No matter where you are in your photographic journey, one thing is certain: you need to know how to manipulate light. The team over at Monte Zucker Education have put together an interesting speed light tour featuring pro Canon shooters Bob Davis and Stephen Eastwood. The Need Light? Speedlite! Tour starts March 9th and hits 32 cities throughout the US. If you have never used off camera lighting or are looking for unique ways to add excitement to your photographs, this workshop is definitely worth checking out.
You probably know that getting your uploads to look sharp on screen, in print and on social media goes beyond resizing. Now, resizing is incredibly important in order to retain the optimum quality for sites such as Facebook, but there is an element far deeper than that and it is not often discussed. This is the secret to getting your images looking “sharper” no matter the medium.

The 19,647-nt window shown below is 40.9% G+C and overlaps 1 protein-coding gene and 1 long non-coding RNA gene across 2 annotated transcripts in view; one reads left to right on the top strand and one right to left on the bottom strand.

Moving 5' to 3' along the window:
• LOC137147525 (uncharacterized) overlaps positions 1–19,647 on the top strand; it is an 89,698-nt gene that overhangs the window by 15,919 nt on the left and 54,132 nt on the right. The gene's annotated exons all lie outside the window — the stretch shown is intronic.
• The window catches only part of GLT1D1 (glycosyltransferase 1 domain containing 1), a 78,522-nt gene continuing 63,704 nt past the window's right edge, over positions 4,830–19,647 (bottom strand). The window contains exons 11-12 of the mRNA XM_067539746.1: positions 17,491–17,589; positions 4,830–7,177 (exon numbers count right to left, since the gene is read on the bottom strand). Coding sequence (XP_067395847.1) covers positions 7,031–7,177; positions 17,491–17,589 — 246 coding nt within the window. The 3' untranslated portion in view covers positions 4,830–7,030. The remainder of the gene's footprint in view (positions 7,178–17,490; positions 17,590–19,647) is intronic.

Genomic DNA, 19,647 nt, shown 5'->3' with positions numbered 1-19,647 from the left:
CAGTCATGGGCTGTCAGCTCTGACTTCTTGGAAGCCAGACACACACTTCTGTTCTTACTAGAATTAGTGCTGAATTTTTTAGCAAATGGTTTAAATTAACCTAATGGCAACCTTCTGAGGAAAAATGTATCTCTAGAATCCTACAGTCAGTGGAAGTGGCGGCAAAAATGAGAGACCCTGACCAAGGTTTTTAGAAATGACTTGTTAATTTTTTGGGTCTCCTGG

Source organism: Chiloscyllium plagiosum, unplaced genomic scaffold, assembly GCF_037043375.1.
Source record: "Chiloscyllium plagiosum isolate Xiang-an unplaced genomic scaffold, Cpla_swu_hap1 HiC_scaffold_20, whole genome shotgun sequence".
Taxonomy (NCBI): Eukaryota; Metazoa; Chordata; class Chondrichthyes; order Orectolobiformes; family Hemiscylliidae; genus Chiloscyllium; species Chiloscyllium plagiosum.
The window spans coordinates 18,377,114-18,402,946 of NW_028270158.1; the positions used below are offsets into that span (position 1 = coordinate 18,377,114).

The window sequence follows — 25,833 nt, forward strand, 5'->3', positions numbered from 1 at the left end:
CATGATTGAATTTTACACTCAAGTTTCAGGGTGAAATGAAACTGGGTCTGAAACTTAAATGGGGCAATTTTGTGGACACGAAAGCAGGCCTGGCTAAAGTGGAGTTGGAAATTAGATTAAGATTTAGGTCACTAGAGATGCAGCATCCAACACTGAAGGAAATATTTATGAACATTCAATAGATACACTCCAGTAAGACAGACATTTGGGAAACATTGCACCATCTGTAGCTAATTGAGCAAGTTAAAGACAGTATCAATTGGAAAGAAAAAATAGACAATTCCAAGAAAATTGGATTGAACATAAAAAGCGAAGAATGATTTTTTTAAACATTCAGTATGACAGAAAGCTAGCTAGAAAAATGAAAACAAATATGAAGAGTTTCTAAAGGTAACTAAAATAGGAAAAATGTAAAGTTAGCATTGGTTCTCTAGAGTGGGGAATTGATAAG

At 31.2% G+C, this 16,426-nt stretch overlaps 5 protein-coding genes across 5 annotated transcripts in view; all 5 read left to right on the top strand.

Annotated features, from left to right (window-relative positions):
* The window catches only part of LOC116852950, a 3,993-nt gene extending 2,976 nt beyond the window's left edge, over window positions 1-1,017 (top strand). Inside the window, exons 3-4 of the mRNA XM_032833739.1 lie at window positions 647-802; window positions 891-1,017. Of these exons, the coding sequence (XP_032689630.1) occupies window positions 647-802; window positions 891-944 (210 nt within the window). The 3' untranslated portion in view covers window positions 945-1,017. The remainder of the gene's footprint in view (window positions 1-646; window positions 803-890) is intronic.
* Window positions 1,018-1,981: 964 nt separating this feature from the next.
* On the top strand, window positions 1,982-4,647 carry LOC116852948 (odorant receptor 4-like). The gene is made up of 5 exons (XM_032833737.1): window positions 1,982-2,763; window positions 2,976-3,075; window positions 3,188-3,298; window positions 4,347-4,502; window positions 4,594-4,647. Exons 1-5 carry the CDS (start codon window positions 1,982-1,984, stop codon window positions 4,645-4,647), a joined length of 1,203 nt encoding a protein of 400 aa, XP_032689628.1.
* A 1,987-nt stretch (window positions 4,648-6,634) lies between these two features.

Photographers and artists alike are extremely passionate people. With strict deadlines and hectic schedules, we all have the tendency to jump the gun and act or open our mouth before taking a step back from the situation. There is one word which you will be hearing a lot throughout this article. It is a trait at the core of what we do and it’s very much a necessary virtue: patience.
The concept of doing a Robocop photoshoot has always been on my wish list, but have not been able to find someone with the proper original costume... until now. You see, my friends and I have always obsessed over the original Robocop film since it first came out (don't mention the sequels). I am just thankful that my photography career has allowed me to recreate the daydreams I had as a kid. Read below about how I put this ultimate personal shoot together and see the final results.
In this video Enlight Photo highlights one of their products by showing how it can be used to get the best reactions possible from your kids. I personally haven't tested this product myself but the idea of using an audio trigger to get children involved in the process seems like a... sound idea. Sorry, I couldn't help myself.